Thank you, Madam Chair.
These discussions on the Canada's trade and investment relations with ASEAN countries are very important, especially in the context of Canada's development of its Indo-Pacific strategy. We all know that, for Canada, trade is very important. It accounts for 60% to 65% of our GDP. We also know that export companies provide high-quality jobs, with almost 40% higher salaries.
The pandemic has changed international trade, I think I should say, permanently. There is a permanent dent in globalization and international trade. Protectionism has come up. This Russian invasion of Ukraine is also going to have a major impact. Energy security has become very important for every country in the world. For Canada, we need to diversify. Today most of our trade is with the United States. Our companies are more comfortable dealing with the U.S. and the North American market than looking beyond North America.
This study we are conducting also includes India and Taiwan, along with ASEAN countries. India is, of course, a high-priority trading partner for Canada. This year we formally launched a comprehensive economic partnership agreement to consider an interim agreement, whatever that means. Let's see how it goes.
With Taiwan, merchandise trade with Taiwan is better than India. I think in 2021 we had about $10 billion in trade with Taiwan, against India's $9 billion. Taiwan, as we all know, has applied for the Comprehensive and Progressive Agreement for a Trans-Pacific Partnership, CPTPP. With Taiwan this year we have begun exploratory discussions on a foreign investment protection agreement. Also we have agreed with Taiwan to work together to further promote supply chain resilience.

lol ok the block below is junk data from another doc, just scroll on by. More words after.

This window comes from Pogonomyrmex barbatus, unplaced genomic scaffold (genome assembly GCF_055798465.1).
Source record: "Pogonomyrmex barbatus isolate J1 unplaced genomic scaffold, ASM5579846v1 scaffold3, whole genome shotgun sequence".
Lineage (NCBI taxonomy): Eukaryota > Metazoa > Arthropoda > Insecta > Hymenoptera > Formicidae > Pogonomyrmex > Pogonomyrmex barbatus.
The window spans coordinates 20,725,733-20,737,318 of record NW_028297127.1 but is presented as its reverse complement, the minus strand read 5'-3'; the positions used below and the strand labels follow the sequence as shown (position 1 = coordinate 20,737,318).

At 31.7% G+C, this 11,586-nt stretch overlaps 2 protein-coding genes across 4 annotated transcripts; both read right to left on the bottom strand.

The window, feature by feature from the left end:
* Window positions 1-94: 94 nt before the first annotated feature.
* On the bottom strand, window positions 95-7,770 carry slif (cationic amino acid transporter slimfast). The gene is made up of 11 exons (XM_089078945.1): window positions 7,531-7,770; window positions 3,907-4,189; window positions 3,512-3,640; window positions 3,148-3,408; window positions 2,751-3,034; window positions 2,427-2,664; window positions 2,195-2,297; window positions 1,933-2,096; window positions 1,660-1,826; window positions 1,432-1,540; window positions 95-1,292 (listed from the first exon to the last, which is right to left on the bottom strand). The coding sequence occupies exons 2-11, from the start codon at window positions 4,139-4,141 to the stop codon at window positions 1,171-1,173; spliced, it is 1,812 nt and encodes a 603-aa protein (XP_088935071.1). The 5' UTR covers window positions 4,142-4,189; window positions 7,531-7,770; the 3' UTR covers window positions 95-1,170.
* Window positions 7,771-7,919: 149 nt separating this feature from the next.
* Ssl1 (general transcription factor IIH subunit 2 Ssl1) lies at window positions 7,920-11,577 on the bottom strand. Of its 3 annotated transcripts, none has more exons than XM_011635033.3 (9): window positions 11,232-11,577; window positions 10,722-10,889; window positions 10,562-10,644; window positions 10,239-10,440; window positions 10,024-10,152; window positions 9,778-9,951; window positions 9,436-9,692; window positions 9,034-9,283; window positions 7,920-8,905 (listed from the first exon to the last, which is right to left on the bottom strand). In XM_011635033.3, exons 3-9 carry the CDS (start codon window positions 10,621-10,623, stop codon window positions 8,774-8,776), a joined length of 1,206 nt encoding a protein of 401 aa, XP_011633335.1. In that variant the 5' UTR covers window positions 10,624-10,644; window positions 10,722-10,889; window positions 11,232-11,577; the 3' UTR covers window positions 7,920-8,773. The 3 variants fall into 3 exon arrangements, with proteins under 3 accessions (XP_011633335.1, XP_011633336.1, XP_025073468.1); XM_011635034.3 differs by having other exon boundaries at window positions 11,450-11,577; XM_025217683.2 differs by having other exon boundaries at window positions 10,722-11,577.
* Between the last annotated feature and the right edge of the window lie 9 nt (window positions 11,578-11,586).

ASEAN countries are very important for diversification. Combined, they make up a very big number in terms of their size. I think that their combined GDP in 2020 was about $8 trillion, with a combined population of around 617 million. We need to encourage Canadian companies to go beyond the North American market, to look outside of Europe and China. The next big thing is ASEAN countries.
As the Canada-Vietnam Society director Julie Nguyen said, ASEAN countries are our sixth-largest trading partner. I am glad to see the Canada Vietnam Society represented here.
It's good to hear the views of Mr. Farmer, the president of the Canada-ASEAN Business Council. With his feet on the ground there, his perspective is very important for us. I did note that you mentioned that Canada can be a supplier energy and food to these countries, which is very important.
To the Canada Korea Council chair Sonny Cho, it's so nice to see you. I was the previous co-chair of the Canada-Korea Interparliamentary Friendship Group. I know the investments South Korea has made in Canada, in the semiconductor and the electrical vehicle sectors. It is good.
As I said, ASEAN as a whole is very important. Recently I met with ambassadors from Brunei, Indonesia and Malaysia. In fact, later today, I'm scheduled to meet the Indonesian ambassador and an Indonesian delegation of officials and private sector leaders from energy, finance, mining and transportation sectors, who are interested in expanding their business in Canada.
My question is for Mr. Farmer, Ms. Julie Nguyen and Mr. Sonny Cho. It's the same question for all three of you. Because of the time restrictions, please answer in under one minute each. Tell us the three important things Canada should do, change or modify to improve trade relations between Canada and ASEAN countries.
Mr. Farmer, you can go first.